Few people are born networkers. The rest of us – no, it isn’t only you – often feel tongue-tied when we’re among strangers at social and business gatherings. But network we must, if we hope to make friends, find that fabulous new job (or employee) and so on. And there’s good news: it is not hard to have great conversations, if you just know how.

Every networking conversation has three components – you introduce yourself, you chat for a few minutes, then you separate to go talk to someone else. Here are some tips to help you ease your way into, through and out of conversations.


Introducing yourself

Networking event attendees expect to be approached by strangers – that’s the whole point. Meeting new people helps expand your list of contacts, but there may also be people you specifically want to meet. You can walk up to someone and say hello, or you can strike up a conversation in the bar line or at the snack table.

  • Hi, I’m Susan, with ABC Company. What did you think of the keynote speaker’s comments this morning?
  • Hi, I’m Susan. I’m an inside sales rep at ABC Company. I see you’re with XYZ Company. Are you in sales, too?
  • Hi, I’m Susan. I see from your name tag you’re with XYZ Company. I ’ve heard that’s a great place to work, and I’m thinking about applying for a position I just saw advertised. Do you have any insider tips for me?
  • Hi, I’m Susan. I’m a talent scout with ABC Company. Do you know much about our company?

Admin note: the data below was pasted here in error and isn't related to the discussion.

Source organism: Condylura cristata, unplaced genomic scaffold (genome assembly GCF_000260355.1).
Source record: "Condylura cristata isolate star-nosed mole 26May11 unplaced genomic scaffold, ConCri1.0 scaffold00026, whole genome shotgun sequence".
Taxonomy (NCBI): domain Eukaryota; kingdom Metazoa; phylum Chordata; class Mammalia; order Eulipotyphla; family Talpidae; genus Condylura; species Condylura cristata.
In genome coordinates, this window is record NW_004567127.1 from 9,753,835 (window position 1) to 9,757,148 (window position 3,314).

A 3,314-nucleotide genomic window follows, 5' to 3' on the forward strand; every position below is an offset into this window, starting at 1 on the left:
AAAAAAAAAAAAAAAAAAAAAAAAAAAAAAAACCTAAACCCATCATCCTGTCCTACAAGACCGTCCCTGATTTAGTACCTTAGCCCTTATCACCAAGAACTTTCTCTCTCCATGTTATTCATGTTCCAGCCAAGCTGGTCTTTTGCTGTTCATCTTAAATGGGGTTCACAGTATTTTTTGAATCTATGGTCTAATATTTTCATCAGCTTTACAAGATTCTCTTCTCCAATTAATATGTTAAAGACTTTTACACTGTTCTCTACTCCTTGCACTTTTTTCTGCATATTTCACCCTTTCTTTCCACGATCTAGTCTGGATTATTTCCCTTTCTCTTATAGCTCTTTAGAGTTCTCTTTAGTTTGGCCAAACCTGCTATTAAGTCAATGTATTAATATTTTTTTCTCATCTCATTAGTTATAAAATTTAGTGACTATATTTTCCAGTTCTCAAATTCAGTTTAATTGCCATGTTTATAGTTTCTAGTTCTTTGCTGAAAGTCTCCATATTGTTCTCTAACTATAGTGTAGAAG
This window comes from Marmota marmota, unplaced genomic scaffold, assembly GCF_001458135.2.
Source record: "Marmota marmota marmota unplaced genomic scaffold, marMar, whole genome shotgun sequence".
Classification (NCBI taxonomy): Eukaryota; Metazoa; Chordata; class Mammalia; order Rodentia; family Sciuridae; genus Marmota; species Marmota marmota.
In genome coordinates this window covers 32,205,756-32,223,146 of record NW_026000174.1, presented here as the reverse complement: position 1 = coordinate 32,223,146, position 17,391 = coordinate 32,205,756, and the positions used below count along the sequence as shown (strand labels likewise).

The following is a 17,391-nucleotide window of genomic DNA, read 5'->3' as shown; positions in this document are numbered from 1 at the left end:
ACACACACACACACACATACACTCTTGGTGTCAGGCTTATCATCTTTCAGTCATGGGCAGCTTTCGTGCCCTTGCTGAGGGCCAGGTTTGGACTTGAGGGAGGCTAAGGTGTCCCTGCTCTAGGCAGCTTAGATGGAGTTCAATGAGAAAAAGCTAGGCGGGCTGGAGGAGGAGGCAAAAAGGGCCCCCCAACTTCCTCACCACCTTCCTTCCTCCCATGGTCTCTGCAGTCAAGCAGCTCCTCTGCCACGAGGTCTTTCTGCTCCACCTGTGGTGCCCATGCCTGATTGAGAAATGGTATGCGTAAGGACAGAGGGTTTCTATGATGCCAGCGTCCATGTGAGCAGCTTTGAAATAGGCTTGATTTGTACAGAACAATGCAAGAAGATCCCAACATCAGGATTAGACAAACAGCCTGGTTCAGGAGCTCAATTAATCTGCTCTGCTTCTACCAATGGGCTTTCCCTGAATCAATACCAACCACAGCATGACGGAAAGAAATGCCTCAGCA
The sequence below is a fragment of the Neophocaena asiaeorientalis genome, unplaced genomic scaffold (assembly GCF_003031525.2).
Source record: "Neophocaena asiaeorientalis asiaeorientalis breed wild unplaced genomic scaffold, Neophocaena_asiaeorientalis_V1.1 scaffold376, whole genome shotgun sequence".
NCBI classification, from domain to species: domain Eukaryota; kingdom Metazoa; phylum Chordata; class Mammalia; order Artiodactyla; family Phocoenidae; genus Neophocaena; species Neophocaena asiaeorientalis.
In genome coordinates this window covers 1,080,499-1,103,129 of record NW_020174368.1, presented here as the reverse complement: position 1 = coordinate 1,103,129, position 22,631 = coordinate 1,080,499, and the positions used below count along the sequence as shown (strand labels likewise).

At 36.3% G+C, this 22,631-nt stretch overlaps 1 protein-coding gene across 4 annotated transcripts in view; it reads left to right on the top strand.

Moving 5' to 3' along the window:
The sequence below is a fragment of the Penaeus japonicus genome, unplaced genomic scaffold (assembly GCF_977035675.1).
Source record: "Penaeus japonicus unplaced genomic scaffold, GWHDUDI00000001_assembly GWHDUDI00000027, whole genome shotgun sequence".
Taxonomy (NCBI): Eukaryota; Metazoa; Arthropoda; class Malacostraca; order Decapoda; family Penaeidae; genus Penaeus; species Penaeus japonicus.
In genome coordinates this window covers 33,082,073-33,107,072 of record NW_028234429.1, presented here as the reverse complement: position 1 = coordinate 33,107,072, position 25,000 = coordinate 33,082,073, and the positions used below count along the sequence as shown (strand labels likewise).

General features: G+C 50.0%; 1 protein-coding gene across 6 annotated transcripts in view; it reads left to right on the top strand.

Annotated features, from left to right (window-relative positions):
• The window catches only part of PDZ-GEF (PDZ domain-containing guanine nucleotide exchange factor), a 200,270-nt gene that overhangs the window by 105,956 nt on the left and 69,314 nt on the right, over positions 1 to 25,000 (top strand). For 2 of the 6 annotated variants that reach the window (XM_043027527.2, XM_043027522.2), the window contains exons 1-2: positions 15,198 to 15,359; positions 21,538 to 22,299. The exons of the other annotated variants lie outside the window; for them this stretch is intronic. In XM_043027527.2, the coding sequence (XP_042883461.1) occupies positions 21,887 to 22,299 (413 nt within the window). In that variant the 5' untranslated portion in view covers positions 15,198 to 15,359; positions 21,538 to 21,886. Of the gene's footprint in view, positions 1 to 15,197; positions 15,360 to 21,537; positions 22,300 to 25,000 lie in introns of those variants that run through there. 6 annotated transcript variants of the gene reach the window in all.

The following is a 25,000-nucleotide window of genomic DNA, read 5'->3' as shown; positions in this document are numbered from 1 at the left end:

Keeping the conversation it going

Many people manage to introduce themselves, only to have the conversation lag. The parties each stand there frantically trying to think of something to say next. But this is the easiest part. All you have to do is follow up on what the person just said.

  • If the person liked the keynote speaker’s comments, ask them why. What especially struck a chord with them? Did it relate to their work, or a problem they’re trying to solve?
  • If the person is also in sales, discuss mutual challenges or ask for advice about a challenge you have. If they have a job that’s different from yours, ask how they got into that line, what they like best about it or what makes them craziest about it.
  • If you’re on the hunt for potential job candidates, it’s smart to let people know your door is open. At networking events, you’re likely to meet individuals who are between jobs right now as well as currently employed men and women who would jump at a better opportunity.

The truth is, people think you’re interesting when you encourage them to talk – not when you deliver a lot of “pithy” rehearsed comments. So relax. Asking follow-up questions puts your conversation in the sweet spot, and you’ll learn a great deal about your new contact.


Moving on

The purpose of networking is to make new contacts. You can pursue some or all of them later, to begin developing deeper personal or professional relationships. But spending too much time with one person eliminates your chance to meet others, and it prevents the other person from doing that, too. So limit your conversation to 5-10 minutes.

  • It’s been great to meet you, Jack. Here’s my card. Can I get yours, too? I’d love to get together later to continue this discussion.
  • It’s been interesting talking with you, Jack. I had no idea XYZ Company was expanding their marketing department, but I’m definitely going to look into that opening you mentioned. Here’s my card, I’d love to stay in touch.

Practice these tips, and you’ll find you’re not only having great conversations with people, you’re actually enjoying yourself.

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